A truly white Christmas is being enjoyed by some lucky Australians who are celebrating the festive season on the icy continent of Antarctica.
Santa has paid a flying visit to Australia’s four research stations, delivering gifts and season’s greetings to 235 expeditioners in Antarctica and on sub-Antarctic Macquarie Island.
At Australia’s remotest research station, Mawson expeditioners have been looking forward to celebrating the day on the ice and sharing their own traditions with their new Antarctic family.
Mawson station leader Esther Rodewald said the lead up to Christmas has been busy.
“People have been baking traditional gingerbread houses, sharing their family recipes for our Christmas lunch and we’ve all made a bonbons to crack open at the table.”
The team at Davis research station are spending the day celebrating, having enjoyed a Christmas brunch with a sit down dinner to come, and expeditioners hoping Santa will arrive with some gifts this afternoon.
Station leader Robb Clifton said he has passed on season’s greetings via satellite phone to six expeditioners celebrating Christmas in a field camp 330 kilometres inland of Davis station.
“The team at Mt Brown are busy drilling an ice core, but they promise they’ll enjoy a Christmas toast later in the day,” Mr Clifton said.
Last night at Macquarie Island, the elephant seals and penguins enjoyed an evening of Christmas carols hosted by the expeditioners.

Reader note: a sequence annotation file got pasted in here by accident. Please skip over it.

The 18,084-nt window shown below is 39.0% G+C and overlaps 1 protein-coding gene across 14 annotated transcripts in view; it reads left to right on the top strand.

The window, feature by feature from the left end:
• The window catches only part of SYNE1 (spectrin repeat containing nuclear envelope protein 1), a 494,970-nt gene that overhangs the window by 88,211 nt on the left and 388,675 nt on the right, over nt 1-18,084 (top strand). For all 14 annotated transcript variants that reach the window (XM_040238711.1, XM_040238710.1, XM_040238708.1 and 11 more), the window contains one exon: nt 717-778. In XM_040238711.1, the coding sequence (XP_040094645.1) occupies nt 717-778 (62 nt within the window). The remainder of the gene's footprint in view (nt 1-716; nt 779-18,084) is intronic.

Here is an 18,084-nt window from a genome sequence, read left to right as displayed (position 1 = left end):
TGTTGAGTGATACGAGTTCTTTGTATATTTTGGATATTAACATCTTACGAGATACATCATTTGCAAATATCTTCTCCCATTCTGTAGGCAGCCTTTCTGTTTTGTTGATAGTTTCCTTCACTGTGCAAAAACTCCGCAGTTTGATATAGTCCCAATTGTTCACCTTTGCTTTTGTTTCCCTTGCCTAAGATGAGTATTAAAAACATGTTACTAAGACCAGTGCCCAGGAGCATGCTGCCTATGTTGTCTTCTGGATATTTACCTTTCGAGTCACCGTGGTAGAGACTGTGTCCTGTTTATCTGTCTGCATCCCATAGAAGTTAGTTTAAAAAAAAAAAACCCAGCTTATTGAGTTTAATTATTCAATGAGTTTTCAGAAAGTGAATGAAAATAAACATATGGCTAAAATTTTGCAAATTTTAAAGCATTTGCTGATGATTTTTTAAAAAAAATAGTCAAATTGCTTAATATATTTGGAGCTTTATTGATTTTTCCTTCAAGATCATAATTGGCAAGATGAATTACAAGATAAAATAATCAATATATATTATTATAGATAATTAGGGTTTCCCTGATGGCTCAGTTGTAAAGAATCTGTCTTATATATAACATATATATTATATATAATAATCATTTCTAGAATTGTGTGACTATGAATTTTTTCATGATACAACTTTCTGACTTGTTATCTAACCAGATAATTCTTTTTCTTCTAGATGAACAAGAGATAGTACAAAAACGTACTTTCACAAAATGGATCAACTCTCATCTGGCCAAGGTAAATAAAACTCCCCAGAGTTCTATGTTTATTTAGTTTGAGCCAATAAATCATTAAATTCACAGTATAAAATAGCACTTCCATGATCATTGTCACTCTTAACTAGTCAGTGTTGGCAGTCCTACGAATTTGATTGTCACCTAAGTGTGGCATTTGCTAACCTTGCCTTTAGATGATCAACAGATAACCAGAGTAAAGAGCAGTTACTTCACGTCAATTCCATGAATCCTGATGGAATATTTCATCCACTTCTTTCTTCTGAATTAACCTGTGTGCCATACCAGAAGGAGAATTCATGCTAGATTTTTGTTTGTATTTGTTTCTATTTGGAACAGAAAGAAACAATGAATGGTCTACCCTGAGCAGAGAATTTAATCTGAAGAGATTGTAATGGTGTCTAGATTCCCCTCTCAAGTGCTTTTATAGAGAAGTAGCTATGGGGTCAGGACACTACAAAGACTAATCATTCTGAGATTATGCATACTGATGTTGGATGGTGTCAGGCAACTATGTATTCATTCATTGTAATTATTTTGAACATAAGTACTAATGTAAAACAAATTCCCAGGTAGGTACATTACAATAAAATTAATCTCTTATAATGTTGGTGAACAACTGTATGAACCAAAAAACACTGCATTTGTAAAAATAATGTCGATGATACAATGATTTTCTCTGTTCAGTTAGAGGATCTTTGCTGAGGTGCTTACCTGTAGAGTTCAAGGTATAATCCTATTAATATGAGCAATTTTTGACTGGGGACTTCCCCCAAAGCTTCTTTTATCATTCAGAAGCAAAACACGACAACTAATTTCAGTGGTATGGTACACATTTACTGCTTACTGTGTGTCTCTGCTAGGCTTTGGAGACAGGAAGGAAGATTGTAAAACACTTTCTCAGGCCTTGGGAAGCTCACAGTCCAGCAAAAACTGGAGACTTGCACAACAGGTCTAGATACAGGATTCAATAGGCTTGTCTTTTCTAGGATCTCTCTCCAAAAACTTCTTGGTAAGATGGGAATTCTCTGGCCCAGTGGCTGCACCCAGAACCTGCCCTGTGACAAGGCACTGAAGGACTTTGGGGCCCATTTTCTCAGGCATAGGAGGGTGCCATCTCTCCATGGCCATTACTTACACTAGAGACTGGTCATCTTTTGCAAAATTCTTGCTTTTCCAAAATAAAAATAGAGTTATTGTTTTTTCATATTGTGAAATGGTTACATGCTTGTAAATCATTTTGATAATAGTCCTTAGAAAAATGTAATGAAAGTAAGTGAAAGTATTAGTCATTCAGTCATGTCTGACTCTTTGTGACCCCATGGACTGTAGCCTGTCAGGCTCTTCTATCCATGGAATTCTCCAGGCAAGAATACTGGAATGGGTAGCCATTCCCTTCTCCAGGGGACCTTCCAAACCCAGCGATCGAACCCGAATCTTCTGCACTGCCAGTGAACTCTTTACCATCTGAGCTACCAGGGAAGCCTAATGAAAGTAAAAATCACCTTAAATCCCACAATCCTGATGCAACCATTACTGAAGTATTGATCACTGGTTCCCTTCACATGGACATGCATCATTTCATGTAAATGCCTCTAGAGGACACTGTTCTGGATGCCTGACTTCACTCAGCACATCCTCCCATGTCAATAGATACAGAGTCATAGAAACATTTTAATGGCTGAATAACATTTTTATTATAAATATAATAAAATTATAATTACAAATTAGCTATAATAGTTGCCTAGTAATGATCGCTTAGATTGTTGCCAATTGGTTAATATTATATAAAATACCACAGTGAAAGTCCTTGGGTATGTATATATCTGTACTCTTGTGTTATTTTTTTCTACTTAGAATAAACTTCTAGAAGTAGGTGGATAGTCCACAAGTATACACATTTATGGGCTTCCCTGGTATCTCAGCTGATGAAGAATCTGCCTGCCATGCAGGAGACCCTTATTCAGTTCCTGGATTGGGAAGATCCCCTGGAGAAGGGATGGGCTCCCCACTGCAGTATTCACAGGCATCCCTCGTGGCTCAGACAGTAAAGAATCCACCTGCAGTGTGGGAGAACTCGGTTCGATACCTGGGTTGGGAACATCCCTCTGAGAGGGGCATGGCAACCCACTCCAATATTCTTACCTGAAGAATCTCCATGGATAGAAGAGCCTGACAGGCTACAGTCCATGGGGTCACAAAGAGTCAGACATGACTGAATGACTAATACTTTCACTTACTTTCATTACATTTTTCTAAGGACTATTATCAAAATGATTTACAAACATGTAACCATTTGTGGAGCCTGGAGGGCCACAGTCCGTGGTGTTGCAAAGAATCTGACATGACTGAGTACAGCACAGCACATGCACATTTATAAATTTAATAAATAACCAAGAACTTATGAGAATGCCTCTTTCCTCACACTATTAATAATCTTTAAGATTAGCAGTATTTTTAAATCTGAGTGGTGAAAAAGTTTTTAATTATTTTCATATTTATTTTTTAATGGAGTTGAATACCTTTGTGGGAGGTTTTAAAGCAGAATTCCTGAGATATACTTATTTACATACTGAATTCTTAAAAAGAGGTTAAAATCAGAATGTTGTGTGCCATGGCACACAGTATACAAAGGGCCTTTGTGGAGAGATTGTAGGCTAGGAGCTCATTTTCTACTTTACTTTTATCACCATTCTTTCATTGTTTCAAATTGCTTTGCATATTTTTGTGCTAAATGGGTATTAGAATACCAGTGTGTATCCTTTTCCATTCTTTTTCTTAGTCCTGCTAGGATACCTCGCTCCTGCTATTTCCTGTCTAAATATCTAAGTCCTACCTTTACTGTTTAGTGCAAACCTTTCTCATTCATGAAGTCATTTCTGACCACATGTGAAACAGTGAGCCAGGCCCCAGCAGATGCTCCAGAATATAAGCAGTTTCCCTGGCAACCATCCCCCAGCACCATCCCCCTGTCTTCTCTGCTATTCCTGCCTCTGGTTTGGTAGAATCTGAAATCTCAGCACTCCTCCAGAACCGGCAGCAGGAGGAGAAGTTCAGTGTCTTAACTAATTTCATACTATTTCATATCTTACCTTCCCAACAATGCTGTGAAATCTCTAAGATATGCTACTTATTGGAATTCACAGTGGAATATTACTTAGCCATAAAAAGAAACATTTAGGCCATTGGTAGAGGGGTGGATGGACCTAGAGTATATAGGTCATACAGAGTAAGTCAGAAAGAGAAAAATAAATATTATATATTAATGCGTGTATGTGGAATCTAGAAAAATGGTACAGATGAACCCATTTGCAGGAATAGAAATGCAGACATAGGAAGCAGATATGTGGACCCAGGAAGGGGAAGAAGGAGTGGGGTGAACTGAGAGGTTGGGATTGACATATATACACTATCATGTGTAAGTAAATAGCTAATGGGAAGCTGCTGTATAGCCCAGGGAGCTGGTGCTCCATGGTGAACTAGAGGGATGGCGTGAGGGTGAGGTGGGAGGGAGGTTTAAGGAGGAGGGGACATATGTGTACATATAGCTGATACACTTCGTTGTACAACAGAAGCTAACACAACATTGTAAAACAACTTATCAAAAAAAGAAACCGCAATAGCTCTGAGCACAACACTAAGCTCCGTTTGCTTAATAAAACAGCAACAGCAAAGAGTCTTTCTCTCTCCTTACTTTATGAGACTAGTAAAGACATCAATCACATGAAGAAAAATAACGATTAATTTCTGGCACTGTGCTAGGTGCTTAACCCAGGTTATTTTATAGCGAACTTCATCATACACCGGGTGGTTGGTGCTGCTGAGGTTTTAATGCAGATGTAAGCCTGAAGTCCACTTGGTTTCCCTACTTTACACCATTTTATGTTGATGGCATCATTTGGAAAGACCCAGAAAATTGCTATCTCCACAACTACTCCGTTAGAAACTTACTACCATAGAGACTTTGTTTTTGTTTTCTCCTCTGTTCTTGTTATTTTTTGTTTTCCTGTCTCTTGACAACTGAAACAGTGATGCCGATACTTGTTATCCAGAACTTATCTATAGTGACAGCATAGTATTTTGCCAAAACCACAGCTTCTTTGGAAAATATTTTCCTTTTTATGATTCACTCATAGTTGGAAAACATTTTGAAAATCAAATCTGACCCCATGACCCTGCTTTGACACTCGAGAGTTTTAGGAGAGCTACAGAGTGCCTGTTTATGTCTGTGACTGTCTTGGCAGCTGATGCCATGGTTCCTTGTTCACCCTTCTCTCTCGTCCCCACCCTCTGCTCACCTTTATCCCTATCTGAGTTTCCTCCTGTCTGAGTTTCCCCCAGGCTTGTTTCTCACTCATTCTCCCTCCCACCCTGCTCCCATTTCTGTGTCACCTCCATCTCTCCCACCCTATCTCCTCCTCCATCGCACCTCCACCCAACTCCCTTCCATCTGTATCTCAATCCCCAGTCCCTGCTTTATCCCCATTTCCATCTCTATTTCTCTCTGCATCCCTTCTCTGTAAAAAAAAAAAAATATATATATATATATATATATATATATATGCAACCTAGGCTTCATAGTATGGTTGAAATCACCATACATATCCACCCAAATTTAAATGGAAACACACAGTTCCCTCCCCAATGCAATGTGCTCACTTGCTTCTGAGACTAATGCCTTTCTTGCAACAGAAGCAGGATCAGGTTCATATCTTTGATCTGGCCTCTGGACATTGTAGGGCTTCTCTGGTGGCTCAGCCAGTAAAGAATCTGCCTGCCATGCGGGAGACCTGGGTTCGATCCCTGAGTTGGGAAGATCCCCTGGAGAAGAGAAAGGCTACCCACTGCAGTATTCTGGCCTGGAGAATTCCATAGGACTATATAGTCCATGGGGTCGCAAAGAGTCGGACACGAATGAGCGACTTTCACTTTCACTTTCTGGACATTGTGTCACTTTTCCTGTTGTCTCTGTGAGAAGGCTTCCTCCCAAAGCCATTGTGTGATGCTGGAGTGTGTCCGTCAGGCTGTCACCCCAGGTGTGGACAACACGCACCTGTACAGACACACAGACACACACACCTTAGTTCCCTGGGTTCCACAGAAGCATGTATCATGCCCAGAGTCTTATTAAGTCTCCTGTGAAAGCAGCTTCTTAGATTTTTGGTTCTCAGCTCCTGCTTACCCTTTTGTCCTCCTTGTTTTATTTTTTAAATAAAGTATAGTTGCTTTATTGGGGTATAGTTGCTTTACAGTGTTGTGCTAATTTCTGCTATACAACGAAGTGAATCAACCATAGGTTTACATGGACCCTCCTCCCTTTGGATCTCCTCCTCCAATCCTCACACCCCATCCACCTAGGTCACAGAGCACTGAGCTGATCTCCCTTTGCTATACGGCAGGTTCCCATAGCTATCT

Station leader Kyle Williams said the team were excited that the man in the red suit made it across the Southern Ocean to visit the expeditioners.
“Everyone is thrilled to be spending such a special time in such an amazing place. Our chef has been busy planning our Christmas feast, so we’ll be celebrating in style,” Mr Williams said.
At Casey research station the arrival of Australia’s icebreaker Aurora Australis has delayed Christmas celebrations by a few days while the annual resupply is undertaken.
Rebecca Jeffcoat, Casey station leader, said the arrival of the ship was like Christmas in itself.
“The Aurora is packed to the brim with all the supplies we will need for the next 12 months and I’m sure we will also find some treats for our Christmas meal or maybe some presents to put under the tree,” Ms Jeffcoat said.
“Once we farewell the big red ship we’ll be celebrating a successful resupply as well as a slightly late but very special Antarctic Christmas,” she said.